People respond to traumatic events differently.  We cannot control how we respond; we can only accept how we are emotionally and physically responding.  It is important to work at not giving in to our avoidance tendencies and take small steps to face what we experienced and how we are feeling. [PDF] [Word]


Stepping Stones Along Your Grief Journey...After the Death of a Loved One

Everyone’s Grief Journey has a different route and many curves and circles as you slowly move forward.  In the beginning, you hardly believe you are taking any steps or maybe you take a couple steps that are definitely going nowhere!  As you move through the first few months your particular path begins to emerge. Listed below are some of the landmarks that let you know you are moving through your grief. [PDF] [Word]


Teaching in Times of Crisis

Handout of tips and strategies compiled by the Faculty Development and Instructional Design Center from various sources for teaching after a time of crisis [PDF] [Word]


Tips, Strategies and Resources on Dealing with Aftermath of Tragedy for International Students, Faculty and Staff

Handout addressing questions that may arise for those who share different cultural backgrounds from those typically found in the Midwest of the US [PDF] [Word]


Tips For Taking Care of Yourself During Stressful Times

Tips for individuals coping with stressful situations [PDF] [Word]


Trauma and Learning - Some tips for Faculty and Instructors

Some tips for Faculty and Instructors prepared by Toni Tollerud, Ph.D. and Lee Shumow, Ph.D. NIU College of Education, Center for Child Welfare and Education. Dealing with questions like: How does trauma impair learning? What contributes to this impairment that affects the student? As an instructor, what are some ways I could respond to the students in my classes? What about students who might be at a heightened risk? What suggestions can I make? [PDF]


What Helps You Cope With Grief?

Grief is a normal response to any loss.  Each person’s grief journey is unique, yet the process of grief is similar regardless of what was lost:  a loved one, a relationship, your health or your loved one’s health,your home, your identity/role related to family or job, your income and/or your hopes and dreams.  The intensity of your grief is directly related to the strength of your attachment to what was lost. [PDF] [Word]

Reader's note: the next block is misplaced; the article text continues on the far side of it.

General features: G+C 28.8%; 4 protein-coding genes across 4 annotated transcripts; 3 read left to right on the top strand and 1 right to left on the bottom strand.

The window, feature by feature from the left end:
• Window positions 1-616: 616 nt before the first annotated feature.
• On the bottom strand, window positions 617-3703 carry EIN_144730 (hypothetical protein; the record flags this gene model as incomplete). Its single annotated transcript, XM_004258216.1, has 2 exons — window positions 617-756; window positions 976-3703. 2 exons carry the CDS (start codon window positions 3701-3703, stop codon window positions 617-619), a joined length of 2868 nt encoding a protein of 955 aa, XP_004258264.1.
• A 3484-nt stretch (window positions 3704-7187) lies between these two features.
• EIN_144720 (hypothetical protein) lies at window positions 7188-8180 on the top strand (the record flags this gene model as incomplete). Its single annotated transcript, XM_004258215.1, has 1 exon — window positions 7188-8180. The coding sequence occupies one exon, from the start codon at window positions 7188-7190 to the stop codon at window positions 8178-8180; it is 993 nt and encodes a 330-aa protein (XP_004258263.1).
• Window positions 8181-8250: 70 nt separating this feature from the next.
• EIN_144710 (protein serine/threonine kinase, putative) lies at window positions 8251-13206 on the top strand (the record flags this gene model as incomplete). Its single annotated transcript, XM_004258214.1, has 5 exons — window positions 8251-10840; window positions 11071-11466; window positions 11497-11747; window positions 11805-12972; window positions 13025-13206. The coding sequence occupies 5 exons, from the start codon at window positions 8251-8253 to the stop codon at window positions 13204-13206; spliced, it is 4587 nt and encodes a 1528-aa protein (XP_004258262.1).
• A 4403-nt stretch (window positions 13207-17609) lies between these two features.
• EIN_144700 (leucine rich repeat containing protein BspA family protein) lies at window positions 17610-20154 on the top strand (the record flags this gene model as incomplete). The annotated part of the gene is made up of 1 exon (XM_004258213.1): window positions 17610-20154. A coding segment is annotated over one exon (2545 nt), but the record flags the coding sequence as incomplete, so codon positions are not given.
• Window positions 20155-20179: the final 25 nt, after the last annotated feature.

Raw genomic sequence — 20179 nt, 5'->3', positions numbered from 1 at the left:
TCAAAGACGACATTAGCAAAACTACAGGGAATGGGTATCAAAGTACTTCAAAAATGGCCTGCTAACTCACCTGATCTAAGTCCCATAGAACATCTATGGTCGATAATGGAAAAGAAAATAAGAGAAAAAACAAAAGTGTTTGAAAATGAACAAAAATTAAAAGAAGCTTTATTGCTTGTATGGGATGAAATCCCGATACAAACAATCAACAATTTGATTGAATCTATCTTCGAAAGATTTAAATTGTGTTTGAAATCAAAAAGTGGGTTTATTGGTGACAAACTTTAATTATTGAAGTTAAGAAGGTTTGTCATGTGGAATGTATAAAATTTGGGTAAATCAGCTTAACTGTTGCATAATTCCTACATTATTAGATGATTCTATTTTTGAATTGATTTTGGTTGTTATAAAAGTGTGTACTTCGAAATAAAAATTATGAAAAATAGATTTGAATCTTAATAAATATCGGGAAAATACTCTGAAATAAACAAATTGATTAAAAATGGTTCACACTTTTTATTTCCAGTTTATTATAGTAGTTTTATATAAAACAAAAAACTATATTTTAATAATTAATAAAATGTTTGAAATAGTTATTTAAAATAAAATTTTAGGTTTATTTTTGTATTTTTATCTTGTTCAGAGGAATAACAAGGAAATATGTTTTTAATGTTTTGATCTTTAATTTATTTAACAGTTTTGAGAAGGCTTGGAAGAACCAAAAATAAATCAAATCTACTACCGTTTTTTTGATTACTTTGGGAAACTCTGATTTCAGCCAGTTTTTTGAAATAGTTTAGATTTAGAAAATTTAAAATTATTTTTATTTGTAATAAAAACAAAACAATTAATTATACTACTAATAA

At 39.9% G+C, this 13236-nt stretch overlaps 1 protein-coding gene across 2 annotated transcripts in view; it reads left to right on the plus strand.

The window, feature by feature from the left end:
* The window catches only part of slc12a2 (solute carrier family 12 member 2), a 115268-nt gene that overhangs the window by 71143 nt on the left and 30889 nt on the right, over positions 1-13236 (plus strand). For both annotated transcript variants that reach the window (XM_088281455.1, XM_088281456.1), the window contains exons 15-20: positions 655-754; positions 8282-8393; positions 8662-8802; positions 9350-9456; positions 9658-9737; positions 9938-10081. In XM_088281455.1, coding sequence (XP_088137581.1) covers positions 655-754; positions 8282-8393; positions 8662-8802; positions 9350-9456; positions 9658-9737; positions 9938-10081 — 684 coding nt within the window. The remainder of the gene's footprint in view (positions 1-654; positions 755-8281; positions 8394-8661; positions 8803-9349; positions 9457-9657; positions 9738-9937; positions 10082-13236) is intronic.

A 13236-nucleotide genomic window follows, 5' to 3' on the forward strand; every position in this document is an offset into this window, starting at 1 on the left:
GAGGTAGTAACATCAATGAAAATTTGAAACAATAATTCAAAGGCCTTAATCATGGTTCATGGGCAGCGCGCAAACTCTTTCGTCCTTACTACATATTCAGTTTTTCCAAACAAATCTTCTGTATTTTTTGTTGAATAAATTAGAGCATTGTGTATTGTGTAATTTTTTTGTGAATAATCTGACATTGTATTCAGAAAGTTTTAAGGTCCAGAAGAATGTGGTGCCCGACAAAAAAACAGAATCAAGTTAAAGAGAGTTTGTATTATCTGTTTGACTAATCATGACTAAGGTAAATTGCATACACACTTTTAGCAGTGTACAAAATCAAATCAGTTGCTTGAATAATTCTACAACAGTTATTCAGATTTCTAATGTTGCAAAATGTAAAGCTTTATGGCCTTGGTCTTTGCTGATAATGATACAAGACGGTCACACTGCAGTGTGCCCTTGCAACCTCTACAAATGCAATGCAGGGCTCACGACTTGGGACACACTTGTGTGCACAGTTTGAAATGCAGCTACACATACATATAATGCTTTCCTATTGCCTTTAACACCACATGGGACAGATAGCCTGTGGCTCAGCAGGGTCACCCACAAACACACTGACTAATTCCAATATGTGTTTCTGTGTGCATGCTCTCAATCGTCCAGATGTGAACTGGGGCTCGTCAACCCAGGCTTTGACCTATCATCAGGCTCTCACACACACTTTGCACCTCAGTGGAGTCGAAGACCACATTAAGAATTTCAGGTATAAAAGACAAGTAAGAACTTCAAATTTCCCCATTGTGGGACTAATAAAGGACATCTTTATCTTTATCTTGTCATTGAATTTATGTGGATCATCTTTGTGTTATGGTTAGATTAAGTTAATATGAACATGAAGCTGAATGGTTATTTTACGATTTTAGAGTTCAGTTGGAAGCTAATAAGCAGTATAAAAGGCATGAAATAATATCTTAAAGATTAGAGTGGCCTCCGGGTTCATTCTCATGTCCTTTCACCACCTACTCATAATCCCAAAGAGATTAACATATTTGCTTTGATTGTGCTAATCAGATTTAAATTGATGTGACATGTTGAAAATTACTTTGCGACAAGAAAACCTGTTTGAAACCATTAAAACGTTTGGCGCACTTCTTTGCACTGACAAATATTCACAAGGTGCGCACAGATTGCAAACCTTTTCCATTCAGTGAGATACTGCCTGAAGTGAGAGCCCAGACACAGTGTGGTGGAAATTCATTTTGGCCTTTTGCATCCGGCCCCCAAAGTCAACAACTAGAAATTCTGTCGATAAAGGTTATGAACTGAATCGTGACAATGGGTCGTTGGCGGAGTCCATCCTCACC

NIU Support Units

Counseling and Consultation Services

Counseling and Consultation Services can help students resolve personal difficulties and acquire the attitudes, abilities, and knowledge that will enable them to take full advantage of their college experience and be successful. Information can be found at http://www.niu.edu/counseling and 815-753-1206.


Employee Assistance Program

EAP serves to enhance the well being of all NIU faculty, staff, retirees and their families. Information about the office can be found at http://www.hr.niu.edu/hrs/work_life/employee_assistance/index.shtml and 815-753-9191.

Faculty Development and Instructional Design Center

(FDIDC) has a number of resources online on teaching after a crisis. FDIDC staff are also available for consultations on strategies for teaching after a crisis and can be reached at 815-753-0595, facdev@niu.edu (for faculty), and tadev@niu.edu (for TAs).


International Student and Faculty Office

(ISFO) advises international students and faculty on ways to succeed academically, socially, and culturally at Northern Illinois University. Information about ISFO can be found at http://www.niu.edu/isfo/aboutus/index.shtml and 815-753-1346.


Psychological Services Center

Psychological Services provides high quality mental health resources to students, prepares graduate students in professional practice, and provides opportunities for research on empirically supported treatment outcomes. Information about the Center can be found at http://niu.edu/psyc/psc and 815-753-0591.



Additional information or resources?
Do you have an additional resource to share with NIU faculty? Email the URL, title, and brief description of suggested resources to jrhode@niu.edu for consideration.

Faculty Development and Instructional Design Center staff are available for consultations on strategies for teaching after a crisis and can be reached at 815-753-0595, facdev@niu.edu (for faculty), and tadev@niu.edu (for TAs).


Last Updated: 7/18/2017